Friday, April 18, 2014

The Value of Charts

I'm a visual/kinetic learner. I, at a minimum, have to see something to understand how it works. I've been to training someone to do the job that I've been doing by myself for more than 10 years. This of course means explaining processes that I designed, and only live in my brain.

To do this I've been creating diagrams as I explain a  process. In addition to allowing me to organize my thoughts, and clearly explain the process, there's been an interesting side effect --  it becomes obvious what parts of the process are overly complicated.

You see, each diagram starts with a neat box, label, and line, and then another, then there is section that looks like spaghetti with square meatballs.  The spaghetti, of course, is the overly complex part of the process, a part that should probably be targeted for some improvement.  The key is to create the chart on the fly not plan it. Once you start planning it out you can make everything neat and miss the point of the exercise.

This looks like great way to analyze and improve processes. Try it and let me know how it goes. If you know of a formalized process that does something like this, I'd like to hear about it.

Sunday, February 2, 2014

What You Say IS What You Mean.

When you have a conversation in person you provide three communication cues: Words, tone, and body language.  When you have a conversation on the phone you provide two communication cues: Words and tone. When you have a conversation in writing you provide a single communication cue: Words.

The common element is the word. In fact when someone describes your conversation they will, either consciously or unconsciously, convert you body language and tone into words. Your words are very important, body language and tone can only negate or emphasize them.

Think about the words you use. No matter who you are talking to, no matter how well they know you, your words are going to provide the basis of your message. Don't assume that they know what you mean. They can't read your mind.

Make sure you what you mean IS what you say.

Saturday, January 11, 2014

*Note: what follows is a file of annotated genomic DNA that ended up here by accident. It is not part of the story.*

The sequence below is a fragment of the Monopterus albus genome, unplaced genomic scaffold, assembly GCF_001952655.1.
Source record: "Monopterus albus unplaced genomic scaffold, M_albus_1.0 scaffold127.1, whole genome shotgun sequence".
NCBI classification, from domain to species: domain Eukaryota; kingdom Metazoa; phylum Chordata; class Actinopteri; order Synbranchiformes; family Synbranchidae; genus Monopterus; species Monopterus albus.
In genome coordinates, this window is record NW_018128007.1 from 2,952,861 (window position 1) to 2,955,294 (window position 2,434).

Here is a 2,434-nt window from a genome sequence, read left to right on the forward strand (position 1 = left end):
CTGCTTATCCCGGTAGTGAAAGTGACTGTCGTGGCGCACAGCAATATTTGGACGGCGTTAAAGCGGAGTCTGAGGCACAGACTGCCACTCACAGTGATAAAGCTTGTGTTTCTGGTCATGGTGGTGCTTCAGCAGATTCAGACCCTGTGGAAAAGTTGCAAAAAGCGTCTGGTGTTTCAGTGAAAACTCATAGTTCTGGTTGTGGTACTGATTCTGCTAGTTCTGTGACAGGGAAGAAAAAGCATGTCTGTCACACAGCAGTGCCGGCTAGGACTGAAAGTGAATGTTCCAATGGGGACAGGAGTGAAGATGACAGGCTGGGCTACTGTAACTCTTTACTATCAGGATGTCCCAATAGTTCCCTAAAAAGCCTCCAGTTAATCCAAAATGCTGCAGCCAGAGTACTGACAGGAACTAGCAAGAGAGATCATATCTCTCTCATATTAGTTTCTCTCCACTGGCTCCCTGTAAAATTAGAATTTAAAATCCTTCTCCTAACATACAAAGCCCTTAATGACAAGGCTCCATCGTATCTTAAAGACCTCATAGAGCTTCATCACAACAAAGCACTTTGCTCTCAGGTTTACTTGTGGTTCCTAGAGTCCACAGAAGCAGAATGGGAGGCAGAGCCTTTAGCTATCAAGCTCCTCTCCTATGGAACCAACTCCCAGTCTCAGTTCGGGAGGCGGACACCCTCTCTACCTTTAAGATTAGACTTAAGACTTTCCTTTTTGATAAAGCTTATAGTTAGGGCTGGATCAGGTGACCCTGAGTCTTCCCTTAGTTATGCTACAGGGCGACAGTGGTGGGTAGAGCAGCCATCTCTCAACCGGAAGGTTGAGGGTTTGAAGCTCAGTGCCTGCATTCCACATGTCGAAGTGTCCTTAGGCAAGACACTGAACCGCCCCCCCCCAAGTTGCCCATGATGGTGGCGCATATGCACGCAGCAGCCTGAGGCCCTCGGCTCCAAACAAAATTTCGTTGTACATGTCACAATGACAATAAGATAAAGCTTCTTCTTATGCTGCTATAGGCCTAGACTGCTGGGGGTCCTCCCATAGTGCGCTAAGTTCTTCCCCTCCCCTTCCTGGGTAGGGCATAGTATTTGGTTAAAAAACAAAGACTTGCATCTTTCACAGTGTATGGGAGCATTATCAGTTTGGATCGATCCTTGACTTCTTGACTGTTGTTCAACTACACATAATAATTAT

Why Managing IT Is So Challenging

In most (but not all) professional environments managers move up from the ranks of workers. Managers are familiar with with the jobs of the people they are managing. In IT, while a manager may have come up through the ranks, the technology and issues that their employees are dealing with  change radically in a short period of time so the manger is no longer in touch. Furthermore, systems are now so complex, that its not possible for a manager of multiple applications and functions to be able to even partially understand their operations.

So based on this assertion, one of the major roles of the IT manager is to be a central point for the business to make requests, and the technologists who are going to do the work to evaluate those requests.

Sunday, January 5, 2014

Its always the cover-up not the crime that gets you

I frequently use this saying when watching public figures get in trouble. And, given the number of scandals that have been elevated to '-gate' status because of it, you'd think that people would learn by now to just "fess up".  Unfortunately in our jobs this is just as true in the public arena. How many times have you 'swept a problem under the rug', spent as much time covering up an issue as it would to just admit it and fix it.

If you are an employee -- admit it, fix-it, make changes to prevent it, and move on.  If you keep messing it up, no matter how well you cover it up, it will get out anyway.

If you are an employer --create an environment when your employees can do as I suggested.

Both employees and employers -- This does not mean that if there are perpetual issues they shouldn't be dealt with, everyone needs improve. Organizations don't stay in business if everyone isn't doing the their job.